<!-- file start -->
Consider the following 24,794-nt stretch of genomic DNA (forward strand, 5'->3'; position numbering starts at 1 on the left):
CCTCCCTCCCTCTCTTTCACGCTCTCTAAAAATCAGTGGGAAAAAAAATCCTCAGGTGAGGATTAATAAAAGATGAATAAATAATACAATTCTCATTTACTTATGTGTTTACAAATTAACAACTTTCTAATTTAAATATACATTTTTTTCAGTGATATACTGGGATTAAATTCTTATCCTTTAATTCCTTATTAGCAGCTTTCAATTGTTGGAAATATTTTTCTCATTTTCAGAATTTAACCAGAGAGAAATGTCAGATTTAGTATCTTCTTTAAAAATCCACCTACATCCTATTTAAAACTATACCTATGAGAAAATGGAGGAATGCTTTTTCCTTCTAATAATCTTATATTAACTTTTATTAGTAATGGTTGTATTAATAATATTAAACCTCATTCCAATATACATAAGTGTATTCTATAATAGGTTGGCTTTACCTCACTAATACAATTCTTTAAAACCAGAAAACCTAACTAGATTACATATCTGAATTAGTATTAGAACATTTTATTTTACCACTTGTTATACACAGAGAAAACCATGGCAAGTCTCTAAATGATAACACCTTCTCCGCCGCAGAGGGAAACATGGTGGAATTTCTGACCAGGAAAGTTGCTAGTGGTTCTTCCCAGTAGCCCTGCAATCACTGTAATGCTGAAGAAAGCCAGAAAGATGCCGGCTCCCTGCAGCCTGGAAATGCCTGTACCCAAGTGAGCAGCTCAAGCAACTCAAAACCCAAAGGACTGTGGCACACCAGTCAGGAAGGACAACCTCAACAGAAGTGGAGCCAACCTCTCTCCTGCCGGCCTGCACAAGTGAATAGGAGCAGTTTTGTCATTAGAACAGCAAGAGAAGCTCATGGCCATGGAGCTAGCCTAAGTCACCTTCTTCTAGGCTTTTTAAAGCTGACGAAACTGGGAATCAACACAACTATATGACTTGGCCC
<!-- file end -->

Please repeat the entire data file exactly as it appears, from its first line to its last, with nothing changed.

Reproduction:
Consider the following 24,794-nt stretch of genomic DNA (forward strand, 5'->3'; position numbering starts at 1 on the left):
CCTCCCTCCCTCTCTTTCACGCTCTCTAAAAATCAGTGGGAAAAAAAATCCTCAGGTGAGGATTAATAAAAGATGAATAAATAATACAATTCTCATTTACTTATGTGTTTACAAATTAACAACTTTCTAATTTAAATATACATTTTTTTCAGTGATATACTGGGATTAAATTCTTATCCTTTAATTCCTTATTAGCAGCTTTCAATTGTTGGAAATATTTTTCTCATTTTCAGAATTTAACCAGAGAGAAATGTCAGATTTAGTATCTTCTTTAAAAATCCACCTACATCCTATTTAAAACTATACCTATGAGAAAATGGAGGAATGCTTTTTCCTTCTAATAATCTTATATTAACTTTTATTAGTAATGGTTGTATTAATAATATTAAACCTCATTCCAATATACATAAGTGTATTCTATAATAGGTTGGCTTTACCTCACTAATACAATTCTTTAAAACCAGAAAACCTAACTAGATTACATATCTGAATTAGTATTAGAACATTTTATTTTACCACTTGTTATACACAGAGAAAACCATGGCAAGTCTCTAAATGATAACACCTTCTCCGCCGCAGAGGGAAACATGGTGGAATTTCTGACCAGGAAAGTTGCTAGTGGTTCTTCCCAGTAGCCCTGCAATCACTGTAATGCTGAAGAAAGCCAGAAAGATGCCGGCTCCCTGCAGCCTGGAAATGCCTGTACCCAAGTGAGCAGCTCAAGCAACTCAAAACCCAAAGGACTGTGGCACACCAGTCAGGAAGGACAACCTCAACAGAAGTGGAGCCAACCTCTCTCCTGCCGGCCTGCACAAGTGAATAGGAGCAGTTTTGTCATTAGAACAGCAAGAGAAGCTCATGGCCATGGAGCTAGCCTAAGTCACCTTCTTCTAGGCTTTTTAAAGCTGACGAAACTGGGAATCAACACAACTATATGACTTGGCCC